What You Need To Know Before Taking Care Of A Neighbor's Vines On Your Property

Are the neighbor's vines coming over the top of your fence or climbing into your flowerbed? Know your legal rights before you take care of their vines on your property. This is a common problem associated with fences since vines like to latch on and spread. If the fence, retaining wall, or other structure is yours, you may think the easy solution is just to remove the vines yourself. Don't do that just yet — if you've built the fence on the property line, your neighbor has rights to what happens on their side of the structure. If they decide to plant flowers, trees, shrubs, or other items on their side of the fence, but they grow over and onto your fence and your property line, you may be able to remove them.

Before taking action, learn what the property rights are within your state and your local area. Many communities have very specific rules about property line encroachment and how much you can trim or remove anything hanging over into your space. The following are some guidelines to help you navigate the system. However, be warned that laws differ so much that it's worth calling your local auditor's office to get clarification about property lines in your neighborhood.  Not all relationships with neighbors are positive, but knowing your rights within the law can help you protect your fence from overgrown, potentially damaging vines.

Navigating cutting back vines

Vines, tree branches, or other vegetation growing on your fence that started on your neighbor's property could be removed in some cases. Typically, laws allow property owners to remove anything that extends over the property line. For example, if the vines start on their shrub and then encroach and grow onto your fence, and that fence is both owned by you and fully on your property, you can remove the portion on your fence. However, you cannot go onto your neighbor's property to do so. You cannot damage their plant's roots either. All you can do is remove what's on the fence.

What makes this more complicated, though, is what happens when the structure is on the property line. If you do not fully own the structure the vine is growing on because it is on the property line (in some states, that means it's jointly owned), you can only remove what's over the property line. In many states, the property line extends upwards, but this doesn't give you the right to remove anything in their property. You can have a formal survey of the property completed by a surveyor, which involves locating pins in the ground at the property lines. This can then be used as grounds to support your legal right to remove the vines. When two neighbors own a fence jointly, they must agree on what occurs, or the court will need to make a final decision.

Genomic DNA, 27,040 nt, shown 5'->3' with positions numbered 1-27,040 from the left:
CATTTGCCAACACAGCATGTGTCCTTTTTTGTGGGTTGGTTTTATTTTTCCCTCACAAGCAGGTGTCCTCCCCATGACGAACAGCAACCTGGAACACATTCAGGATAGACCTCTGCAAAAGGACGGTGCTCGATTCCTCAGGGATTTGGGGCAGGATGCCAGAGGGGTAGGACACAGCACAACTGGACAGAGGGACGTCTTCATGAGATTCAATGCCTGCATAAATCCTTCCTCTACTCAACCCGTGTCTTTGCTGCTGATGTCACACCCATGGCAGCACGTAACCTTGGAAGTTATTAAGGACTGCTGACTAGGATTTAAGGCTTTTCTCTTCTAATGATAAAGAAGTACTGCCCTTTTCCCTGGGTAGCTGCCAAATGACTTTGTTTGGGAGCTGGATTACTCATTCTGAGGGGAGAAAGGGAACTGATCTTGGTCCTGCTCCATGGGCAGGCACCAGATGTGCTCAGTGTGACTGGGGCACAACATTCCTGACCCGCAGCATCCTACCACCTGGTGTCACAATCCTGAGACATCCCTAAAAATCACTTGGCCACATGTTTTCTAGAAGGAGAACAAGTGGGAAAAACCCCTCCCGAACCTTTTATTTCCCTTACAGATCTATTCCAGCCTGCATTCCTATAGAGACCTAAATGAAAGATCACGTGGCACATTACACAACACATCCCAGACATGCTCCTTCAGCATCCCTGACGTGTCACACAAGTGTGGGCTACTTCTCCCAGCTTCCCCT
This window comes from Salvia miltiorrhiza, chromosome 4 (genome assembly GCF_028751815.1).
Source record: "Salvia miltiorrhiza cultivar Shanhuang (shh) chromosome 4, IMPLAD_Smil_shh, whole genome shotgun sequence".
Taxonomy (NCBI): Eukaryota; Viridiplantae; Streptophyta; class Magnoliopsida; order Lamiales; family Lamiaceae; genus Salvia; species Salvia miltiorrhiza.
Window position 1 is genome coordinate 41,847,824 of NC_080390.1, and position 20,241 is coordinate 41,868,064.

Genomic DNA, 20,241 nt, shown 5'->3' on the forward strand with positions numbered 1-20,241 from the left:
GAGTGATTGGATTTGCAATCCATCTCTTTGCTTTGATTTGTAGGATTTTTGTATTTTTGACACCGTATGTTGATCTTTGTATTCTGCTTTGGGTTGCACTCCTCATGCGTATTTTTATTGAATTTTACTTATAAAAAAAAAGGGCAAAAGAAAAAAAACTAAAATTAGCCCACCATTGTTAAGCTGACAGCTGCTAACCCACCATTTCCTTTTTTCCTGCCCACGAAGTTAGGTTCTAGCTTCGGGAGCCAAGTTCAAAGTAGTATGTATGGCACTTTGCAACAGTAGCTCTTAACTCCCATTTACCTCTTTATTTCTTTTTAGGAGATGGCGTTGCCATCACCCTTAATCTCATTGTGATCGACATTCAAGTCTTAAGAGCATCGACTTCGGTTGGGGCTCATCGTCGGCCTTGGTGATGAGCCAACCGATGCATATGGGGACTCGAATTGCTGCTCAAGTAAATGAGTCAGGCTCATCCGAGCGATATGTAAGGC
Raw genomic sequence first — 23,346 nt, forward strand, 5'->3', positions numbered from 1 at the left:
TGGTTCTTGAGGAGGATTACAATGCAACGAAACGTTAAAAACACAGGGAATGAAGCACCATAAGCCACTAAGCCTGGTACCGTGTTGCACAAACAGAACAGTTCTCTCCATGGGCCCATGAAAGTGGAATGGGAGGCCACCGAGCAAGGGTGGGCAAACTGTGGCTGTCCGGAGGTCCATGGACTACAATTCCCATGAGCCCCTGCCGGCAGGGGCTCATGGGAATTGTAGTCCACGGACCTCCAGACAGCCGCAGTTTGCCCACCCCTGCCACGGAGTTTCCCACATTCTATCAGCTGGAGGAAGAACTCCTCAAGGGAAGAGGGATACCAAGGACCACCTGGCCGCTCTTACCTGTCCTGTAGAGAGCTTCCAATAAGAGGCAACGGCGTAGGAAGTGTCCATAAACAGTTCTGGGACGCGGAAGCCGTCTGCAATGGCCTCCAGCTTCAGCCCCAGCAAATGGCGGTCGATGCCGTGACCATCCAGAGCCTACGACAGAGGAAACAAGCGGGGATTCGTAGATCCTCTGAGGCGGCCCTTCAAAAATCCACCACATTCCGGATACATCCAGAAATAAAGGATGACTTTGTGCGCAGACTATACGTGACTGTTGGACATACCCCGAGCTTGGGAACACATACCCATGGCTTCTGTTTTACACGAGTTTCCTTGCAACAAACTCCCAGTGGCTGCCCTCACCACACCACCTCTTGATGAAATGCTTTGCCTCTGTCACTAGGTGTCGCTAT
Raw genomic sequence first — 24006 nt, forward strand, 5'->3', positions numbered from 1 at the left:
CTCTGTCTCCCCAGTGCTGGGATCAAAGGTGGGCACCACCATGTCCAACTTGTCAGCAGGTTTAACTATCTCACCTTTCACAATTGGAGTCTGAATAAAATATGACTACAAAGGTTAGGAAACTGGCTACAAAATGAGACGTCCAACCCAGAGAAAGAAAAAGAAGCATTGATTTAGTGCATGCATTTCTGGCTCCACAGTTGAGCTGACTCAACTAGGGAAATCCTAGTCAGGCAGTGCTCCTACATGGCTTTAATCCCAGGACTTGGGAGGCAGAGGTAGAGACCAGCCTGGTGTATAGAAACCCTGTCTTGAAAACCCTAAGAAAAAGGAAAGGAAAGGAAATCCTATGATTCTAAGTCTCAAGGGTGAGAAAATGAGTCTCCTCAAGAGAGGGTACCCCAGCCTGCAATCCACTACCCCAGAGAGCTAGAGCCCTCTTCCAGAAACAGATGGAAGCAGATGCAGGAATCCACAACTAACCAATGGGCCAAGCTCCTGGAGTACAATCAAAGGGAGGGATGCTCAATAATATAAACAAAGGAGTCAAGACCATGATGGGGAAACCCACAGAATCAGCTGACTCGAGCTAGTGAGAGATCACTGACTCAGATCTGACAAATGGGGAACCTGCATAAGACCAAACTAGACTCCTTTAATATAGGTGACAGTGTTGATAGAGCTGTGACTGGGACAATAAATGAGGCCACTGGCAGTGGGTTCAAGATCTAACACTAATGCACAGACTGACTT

How to stop vines from growing onto your structure

If vines are growing from your neighbor's yard into yours, with no structure — just growing along the ground — you can remove what's over the property line. However, if it's growing on a retaining wall, fence, or another structure, you can do a few things to navigate the problem. You may be able to reach out to the homeowner's association (HOA) to discuss what's occurring, such as noting the problem of the vines causing decay to your wooden fence. If you're not in an HOA, you may be able to reach out to your local councilperson to request some assistance in learning your rights. If you're still thinking about removing the vines from a fence you're not sure you own, keep in mind you could pay fines, and in some states, you may also face criminal charges.

Replacing your existing fence with one less likely to allow vines to spread, such as a plastic or vinyl product, instead of a chain-link fence, could be more elaborate and expensive. However, if you do this work, check with city building codes that may limit your ability to install a new fence close to the property line. If all else fails, before you remove the vines from the fence, contact your local government or even an attorney to gain clarity. The city can require a neighbor to allow you to make changes when the law allows.